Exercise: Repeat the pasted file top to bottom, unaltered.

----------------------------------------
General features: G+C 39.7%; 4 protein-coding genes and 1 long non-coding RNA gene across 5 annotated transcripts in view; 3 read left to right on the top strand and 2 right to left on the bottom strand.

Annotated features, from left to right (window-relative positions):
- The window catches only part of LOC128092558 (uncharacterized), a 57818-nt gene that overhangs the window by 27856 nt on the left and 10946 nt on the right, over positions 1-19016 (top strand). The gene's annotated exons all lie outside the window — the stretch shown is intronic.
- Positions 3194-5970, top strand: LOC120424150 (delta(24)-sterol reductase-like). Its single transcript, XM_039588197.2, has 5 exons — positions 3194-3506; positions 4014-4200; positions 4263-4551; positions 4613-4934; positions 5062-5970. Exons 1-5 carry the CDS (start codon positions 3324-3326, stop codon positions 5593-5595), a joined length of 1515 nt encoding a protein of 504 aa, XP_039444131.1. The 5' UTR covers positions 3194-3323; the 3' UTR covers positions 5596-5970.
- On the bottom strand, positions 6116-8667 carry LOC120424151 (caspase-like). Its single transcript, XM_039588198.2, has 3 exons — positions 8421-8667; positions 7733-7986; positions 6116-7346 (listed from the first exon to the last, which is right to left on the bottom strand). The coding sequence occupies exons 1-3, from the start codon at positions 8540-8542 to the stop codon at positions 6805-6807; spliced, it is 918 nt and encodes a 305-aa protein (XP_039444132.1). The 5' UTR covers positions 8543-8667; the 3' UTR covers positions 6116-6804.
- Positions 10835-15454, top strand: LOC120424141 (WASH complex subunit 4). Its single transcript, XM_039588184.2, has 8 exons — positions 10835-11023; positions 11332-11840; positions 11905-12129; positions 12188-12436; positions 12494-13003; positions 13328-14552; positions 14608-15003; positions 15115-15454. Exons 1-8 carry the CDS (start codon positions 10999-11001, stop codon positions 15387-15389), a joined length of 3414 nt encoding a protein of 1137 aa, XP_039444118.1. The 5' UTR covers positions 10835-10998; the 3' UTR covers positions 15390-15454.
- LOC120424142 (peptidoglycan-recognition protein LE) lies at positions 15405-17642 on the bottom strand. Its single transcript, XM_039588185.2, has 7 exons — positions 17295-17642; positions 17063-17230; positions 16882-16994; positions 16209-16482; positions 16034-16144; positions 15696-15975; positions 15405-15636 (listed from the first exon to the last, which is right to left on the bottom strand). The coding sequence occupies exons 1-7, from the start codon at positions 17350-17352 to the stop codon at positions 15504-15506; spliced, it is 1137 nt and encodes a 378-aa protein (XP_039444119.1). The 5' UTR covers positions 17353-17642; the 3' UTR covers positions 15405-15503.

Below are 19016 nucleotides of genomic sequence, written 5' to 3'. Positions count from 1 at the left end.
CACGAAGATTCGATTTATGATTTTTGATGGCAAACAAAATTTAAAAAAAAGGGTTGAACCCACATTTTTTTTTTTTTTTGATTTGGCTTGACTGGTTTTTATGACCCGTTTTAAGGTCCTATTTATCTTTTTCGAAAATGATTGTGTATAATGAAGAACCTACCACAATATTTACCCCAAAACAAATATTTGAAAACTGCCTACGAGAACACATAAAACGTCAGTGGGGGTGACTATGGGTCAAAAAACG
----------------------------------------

General features: G+C 39.7%; 4 protein-coding genes and 1 long non-coding RNA gene across 5 annotated transcripts in view; 3 read left to right on the top strand and 2 right to left on the bottom strand.

Annotated features, from left to right (window-relative positions):
- The window catches only part of LOC128092558 (uncharacterized), a 57818-nt gene that overhangs the window by 27856 nt on the left and 10946 nt on the right, over positions 1-19016 (top strand). The gene's annotated exons all lie outside the window — the stretch shown is intronic.
- Positions 3194-5970, top strand: LOC120424150 (delta(24)-sterol reductase-like). Its single transcript, XM_039588197.2, has 5 exons — positions 3194-3506; positions 4014-4200; positions 4263-4551; positions 4613-4934; positions 5062-5970. Exons 1-5 carry the CDS (start codon positions 3324-3326, stop codon positions 5593-5595), a joined length of 1515 nt encoding a protein of 504 aa, XP_039444131.1. The 5' UTR covers positions 3194-3323; the 3' UTR covers positions 5596-5970.
- On the bottom strand, positions 6116-8667 carry LOC120424151 (caspase-like). Its single transcript, XM_039588198.2, has 3 exons — positions 8421-8667; positions 7733-7986; positions 6116-7346 (listed from the first exon to the last, which is right to left on the bottom strand). The coding sequence occupies exons 1-3, from the start codon at positions 8540-8542 to the stop codon at positions 6805-6807; spliced, it is 918 nt and encodes a 305-aa protein (XP_039444132.1). The 5' UTR covers positions 8543-8667; the 3' UTR covers positions 6116-6804.
- Positions 10835-15454, top strand: LOC120424141 (WASH complex subunit 4). Its single transcript, XM_039588184.2, has 8 exons — positions 10835-11023; positions 11332-11840; positions 11905-12129; positions 12188-12436; positions 12494-13003; positions 13328-14552; positions 14608-15003; positions 15115-15454. Exons 1-8 carry the CDS (start codon positions 10999-11001, stop codon positions 15387-15389), a joined length of 3414 nt encoding a protein of 1137 aa, XP_039444118.1. The 5' UTR covers positions 10835-10998; the 3' UTR covers positions 15390-15454.
- LOC120424142 (peptidoglycan-recognition protein LE) lies at positions 15405-17642 on the bottom strand. Its single transcript, XM_039588185.2, has 7 exons — positions 17295-17642; positions 17063-17230; positions 16882-16994; positions 16209-16482; positions 16034-16144; positions 15696-15975; positions 15405-15636 (listed from the first exon to the last, which is right to left on the bottom strand). The coding sequence occupies exons 1-7, from the start codon at positions 17350-17352 to the stop codon at positions 15504-15506; spliced, it is 1137 nt and encodes a 378-aa protein (XP_039444119.1). The 5' UTR covers positions 17353-17642; the 3' UTR covers positions 15405-15503.

Below are 19016 nucleotides of genomic sequence, written 5' to 3'. Positions count from 1 at the left end.
CACGAAGATTCGATTTATGATTTTTGATGGCAAACAAAATTTAAAAAAAAGGGTTGAACCCACATTTTTTTTTTTTTTTGATTTGGCTTGACTGGTTTTTATGACCCGTTTTAAGGTCCTATTTATCTTTTTCGAAAATGATTGTGTATAATGAAGAACCTACCACAATATTTACCCCAAAACAAATATTTGAAAACTGCCTACGAGAACACATAAAACGTCAGTGGGGGTGACTATGGGTCAAAAAACG